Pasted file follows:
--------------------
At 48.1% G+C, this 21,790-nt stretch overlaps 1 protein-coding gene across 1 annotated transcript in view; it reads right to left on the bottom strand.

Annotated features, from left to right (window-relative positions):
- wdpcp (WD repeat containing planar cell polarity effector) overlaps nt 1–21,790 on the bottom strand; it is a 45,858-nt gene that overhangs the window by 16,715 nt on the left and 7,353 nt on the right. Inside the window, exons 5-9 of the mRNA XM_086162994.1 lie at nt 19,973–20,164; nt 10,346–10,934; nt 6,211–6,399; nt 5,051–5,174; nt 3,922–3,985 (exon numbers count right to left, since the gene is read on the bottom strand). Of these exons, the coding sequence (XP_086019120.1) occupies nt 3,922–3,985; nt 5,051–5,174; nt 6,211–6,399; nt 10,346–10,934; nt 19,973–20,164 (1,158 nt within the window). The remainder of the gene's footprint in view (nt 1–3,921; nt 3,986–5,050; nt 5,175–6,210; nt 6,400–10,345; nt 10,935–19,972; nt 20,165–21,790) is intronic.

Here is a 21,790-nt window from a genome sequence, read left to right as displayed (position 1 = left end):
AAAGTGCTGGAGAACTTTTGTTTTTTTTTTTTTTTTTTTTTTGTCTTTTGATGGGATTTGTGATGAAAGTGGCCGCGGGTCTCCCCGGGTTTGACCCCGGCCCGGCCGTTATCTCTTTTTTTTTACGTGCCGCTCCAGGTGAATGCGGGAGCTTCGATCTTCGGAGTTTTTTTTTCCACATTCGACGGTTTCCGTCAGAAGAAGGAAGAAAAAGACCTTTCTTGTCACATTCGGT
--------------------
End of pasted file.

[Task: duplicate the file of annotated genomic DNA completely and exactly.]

At 48.1% G+C, this 21,790-nt stretch overlaps 1 protein-coding gene across 1 annotated transcript in view; it reads right to left on the bottom strand.

Annotated features, from left to right (window-relative positions):
- wdpcp (WD repeat containing planar cell polarity effector) overlaps nt 1–21,790 on the bottom strand; it is a 45,858-nt gene that overhangs the window by 16,715 nt on the left and 7,353 nt on the right. Inside the window, exons 5-9 of the mRNA XM_086162994.1 lie at nt 19,973–20,164; nt 10,346–10,934; nt 6,211–6,399; nt 5,051–5,174; nt 3,922–3,985 (exon numbers count right to left, since the gene is read on the bottom strand). Of these exons, the coding sequence (XP_086019120.1) occupies nt 3,922–3,985; nt 5,051–5,174; nt 6,211–6,399; nt 10,346–10,934; nt 19,973–20,164 (1,158 nt within the window). The remainder of the gene's footprint in view (nt 1–3,921; nt 3,986–5,050; nt 5,175–6,210; nt 6,400–10,345; nt 10,935–19,972; nt 20,165–21,790) is intronic.

Here is a 21,790-nt window from a genome sequence, read left to right as displayed (position 1 = left end):
AAAGTGCTGGAGAACTTTTGTTTTTTTTTTTTTTTTTTTTTTGTCTTTTGATGGGATTTGTGATGAAAGTGGCCGCGGGTCTCCCCGGGTTTGACCCCGGCCCGGCCGTTATCTCTTTTTTTTTACGTGCCGCTCCAGGTGAATGCGGGAGCTTCGATCTTCGGAGTTTTTTTTTCCACATTCGACGGTTTCCGTCAGAAGAAGGAAGAAAAAGACCTTTCTTGTCACATTCGGT